Author ORCID Identifier

Defense Date


Document Type


Degree Name

Doctor of Philosophy



First Advisor

Dr. Abigail Conley

Second Advisor

Dr. Donna Dockery

Third Advisor

Dr. Naomi Wheeler

Fourth Advisor

Dr. Elizabeth Bambacus


This exploratory, nonexperimental study aimed to investigate the relationships among diverse undergraduate and graduate students’ perceived campus climate, flourishing, and university belonging on bystander intentions and bystander behaviors during the COVID-19 pandemic. The study’s theoretical framework combined the Theory of Planned Behavior and feminist theory, and examined intersectionality through an Identity Risk Index. Data used in the current study were originally collected as part of an institutional Healthy Minds Survey, on health behaviors of college students; responses from n = 171 of the randomly selected participants were used in the current study’s analyses. The majority of participants indicated at least two marginalized social identities and intervened as a bystander at least once in the last year. The results of two MANOVAS indicated significant differences among students with marginalized social identities, and nonsignificant differences by academic level, for flourishing, university belonging, campus climate, and bystander intention. The results of a multilinear regression with a covariate indicated that flourishing, university, and campus climate predict bystander intention more accurately when accounting for students’ marginalized identities. Lastly, a Poisson regression confirmed that bystander intention predicted bystander intervention for university students. Overall, the findings suggest that as university leaders create initiatives and policies aimed to enhance students’ well-being post-COVID-19 pandemic, they should consider systemic implications these decisions may have on students with diverse identities. Inclusive campus climates as well as intentional opportunities to foster university belonging and flourishing, can increase students' intentions to intervene in risky situations, and promote a healthier campus community.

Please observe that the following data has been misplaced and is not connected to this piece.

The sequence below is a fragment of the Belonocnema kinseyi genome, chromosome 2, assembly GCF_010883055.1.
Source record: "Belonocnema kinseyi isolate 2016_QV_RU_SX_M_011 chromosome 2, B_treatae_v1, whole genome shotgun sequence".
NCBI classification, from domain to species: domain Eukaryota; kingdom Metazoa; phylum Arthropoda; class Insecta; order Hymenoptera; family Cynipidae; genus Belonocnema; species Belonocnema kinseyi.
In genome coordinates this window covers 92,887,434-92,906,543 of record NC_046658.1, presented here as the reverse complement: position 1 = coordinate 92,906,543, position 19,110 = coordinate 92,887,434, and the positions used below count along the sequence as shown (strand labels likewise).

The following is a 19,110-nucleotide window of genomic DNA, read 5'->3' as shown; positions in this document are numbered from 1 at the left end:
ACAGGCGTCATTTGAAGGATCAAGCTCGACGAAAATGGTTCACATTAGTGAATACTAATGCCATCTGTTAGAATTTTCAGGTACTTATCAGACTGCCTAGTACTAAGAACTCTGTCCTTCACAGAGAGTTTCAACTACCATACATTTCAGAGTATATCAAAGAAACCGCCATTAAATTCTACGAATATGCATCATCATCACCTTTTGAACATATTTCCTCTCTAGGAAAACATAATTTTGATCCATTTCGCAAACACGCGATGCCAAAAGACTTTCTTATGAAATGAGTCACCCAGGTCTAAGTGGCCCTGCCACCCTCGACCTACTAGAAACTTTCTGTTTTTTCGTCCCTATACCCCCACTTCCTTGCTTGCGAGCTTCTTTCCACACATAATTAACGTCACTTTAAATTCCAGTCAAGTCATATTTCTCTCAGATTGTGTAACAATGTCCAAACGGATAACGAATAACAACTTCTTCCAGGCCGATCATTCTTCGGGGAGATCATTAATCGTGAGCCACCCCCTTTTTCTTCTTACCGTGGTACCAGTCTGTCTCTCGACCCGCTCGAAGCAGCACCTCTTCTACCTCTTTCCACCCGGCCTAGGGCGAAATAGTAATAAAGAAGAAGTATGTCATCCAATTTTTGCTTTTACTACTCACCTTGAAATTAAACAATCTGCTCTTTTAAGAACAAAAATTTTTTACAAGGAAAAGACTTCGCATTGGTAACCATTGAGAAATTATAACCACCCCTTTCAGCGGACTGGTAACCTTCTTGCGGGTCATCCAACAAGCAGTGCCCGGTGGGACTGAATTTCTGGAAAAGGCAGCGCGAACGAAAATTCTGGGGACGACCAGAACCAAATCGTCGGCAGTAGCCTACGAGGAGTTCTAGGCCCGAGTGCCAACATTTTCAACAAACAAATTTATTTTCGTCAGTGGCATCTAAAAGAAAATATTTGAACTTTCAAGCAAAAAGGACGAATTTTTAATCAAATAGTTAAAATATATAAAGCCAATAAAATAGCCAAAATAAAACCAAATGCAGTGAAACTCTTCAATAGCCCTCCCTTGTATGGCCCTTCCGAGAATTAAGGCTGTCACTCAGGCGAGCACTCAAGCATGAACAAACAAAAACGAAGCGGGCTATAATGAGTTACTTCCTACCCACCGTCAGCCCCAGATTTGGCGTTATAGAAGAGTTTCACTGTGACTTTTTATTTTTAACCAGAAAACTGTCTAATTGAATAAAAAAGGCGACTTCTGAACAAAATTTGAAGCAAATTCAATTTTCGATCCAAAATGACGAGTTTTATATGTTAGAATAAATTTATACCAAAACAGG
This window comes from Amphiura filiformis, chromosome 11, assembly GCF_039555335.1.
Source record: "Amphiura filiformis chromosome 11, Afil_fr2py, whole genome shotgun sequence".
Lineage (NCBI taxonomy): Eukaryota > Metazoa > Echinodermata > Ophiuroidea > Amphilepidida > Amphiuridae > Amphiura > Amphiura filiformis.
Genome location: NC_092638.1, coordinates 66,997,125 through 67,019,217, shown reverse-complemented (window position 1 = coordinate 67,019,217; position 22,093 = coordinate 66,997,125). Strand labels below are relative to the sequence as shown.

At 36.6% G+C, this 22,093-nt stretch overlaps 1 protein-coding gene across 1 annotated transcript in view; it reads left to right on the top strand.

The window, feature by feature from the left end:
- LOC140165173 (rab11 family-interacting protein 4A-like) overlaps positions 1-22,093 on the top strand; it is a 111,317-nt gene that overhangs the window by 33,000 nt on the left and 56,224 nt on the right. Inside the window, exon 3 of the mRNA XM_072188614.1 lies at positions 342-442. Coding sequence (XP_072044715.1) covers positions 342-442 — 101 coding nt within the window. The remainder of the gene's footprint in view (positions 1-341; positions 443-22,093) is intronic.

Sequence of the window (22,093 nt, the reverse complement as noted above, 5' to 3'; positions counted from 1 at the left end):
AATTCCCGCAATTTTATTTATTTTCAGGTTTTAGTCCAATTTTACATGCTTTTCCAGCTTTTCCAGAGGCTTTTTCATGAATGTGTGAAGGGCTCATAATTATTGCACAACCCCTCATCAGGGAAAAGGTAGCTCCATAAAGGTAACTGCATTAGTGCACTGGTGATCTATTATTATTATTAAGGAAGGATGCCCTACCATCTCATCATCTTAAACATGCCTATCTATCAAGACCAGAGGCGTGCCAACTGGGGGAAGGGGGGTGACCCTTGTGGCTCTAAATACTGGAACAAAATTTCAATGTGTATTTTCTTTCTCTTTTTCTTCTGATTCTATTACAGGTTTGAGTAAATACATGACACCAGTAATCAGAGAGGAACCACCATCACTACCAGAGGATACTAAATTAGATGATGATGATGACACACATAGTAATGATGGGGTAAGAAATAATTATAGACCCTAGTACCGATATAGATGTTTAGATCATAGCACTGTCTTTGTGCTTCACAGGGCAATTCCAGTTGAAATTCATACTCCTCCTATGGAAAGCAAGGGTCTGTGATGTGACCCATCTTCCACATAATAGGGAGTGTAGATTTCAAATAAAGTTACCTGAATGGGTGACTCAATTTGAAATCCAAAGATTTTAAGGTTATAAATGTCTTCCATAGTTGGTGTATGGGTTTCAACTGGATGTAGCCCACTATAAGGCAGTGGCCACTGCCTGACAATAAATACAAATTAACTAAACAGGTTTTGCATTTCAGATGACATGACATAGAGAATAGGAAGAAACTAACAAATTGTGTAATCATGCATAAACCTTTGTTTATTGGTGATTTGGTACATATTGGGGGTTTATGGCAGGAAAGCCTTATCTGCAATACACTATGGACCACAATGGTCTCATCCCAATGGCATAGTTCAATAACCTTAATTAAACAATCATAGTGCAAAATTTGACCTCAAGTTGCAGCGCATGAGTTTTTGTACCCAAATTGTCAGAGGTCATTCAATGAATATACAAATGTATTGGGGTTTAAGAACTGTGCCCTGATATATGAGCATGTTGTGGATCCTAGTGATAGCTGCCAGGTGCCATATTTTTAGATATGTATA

© Amelia Liadis

Is Part Of

VCU University Archives

Is Part Of

VCU Theses and Dissertations

Date of Submission